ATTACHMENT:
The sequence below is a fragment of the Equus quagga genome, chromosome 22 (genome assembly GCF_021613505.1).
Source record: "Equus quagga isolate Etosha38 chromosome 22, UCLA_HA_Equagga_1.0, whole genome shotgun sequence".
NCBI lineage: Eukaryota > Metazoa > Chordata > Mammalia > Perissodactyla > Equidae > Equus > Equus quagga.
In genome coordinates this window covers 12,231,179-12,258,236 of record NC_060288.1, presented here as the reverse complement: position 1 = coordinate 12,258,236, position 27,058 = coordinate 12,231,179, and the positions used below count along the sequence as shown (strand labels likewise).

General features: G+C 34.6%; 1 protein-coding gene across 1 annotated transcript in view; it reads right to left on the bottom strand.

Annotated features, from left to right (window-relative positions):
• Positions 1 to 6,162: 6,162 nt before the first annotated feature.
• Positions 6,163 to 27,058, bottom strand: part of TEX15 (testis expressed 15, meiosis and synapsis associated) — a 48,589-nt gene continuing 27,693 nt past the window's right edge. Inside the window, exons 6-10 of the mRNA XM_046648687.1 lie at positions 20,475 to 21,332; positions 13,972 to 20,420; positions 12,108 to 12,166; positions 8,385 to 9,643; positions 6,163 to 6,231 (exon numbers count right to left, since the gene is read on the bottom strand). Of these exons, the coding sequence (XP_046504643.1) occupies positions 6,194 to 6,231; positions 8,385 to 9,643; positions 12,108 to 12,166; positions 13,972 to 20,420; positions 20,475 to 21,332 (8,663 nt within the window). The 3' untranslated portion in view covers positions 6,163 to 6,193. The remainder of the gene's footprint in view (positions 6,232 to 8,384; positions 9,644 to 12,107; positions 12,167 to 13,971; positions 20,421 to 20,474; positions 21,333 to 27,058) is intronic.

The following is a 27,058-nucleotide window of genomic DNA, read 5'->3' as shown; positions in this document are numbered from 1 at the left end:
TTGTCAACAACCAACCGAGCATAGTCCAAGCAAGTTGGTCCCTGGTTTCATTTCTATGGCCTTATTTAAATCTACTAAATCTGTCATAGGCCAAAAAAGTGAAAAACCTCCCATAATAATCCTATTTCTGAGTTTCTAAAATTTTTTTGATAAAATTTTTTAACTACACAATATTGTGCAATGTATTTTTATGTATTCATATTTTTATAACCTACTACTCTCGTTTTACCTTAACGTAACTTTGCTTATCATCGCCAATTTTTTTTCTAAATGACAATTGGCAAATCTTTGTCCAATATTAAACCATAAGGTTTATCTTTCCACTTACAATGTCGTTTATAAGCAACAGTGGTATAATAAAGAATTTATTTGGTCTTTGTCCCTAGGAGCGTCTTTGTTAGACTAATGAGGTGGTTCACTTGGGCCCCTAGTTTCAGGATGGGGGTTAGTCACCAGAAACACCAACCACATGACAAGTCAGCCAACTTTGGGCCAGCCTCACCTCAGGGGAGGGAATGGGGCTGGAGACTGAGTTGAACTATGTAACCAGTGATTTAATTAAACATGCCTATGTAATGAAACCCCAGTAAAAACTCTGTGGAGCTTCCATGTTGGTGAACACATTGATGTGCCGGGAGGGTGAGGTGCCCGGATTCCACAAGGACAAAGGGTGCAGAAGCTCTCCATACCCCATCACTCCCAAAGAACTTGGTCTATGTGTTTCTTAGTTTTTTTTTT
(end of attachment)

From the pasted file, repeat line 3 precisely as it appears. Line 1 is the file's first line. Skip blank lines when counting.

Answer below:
NCBI lineage: Eukaryota > Metazoa > Chordata > Mammalia > Perissodactyla > Equidae > Equus > Equus quagga.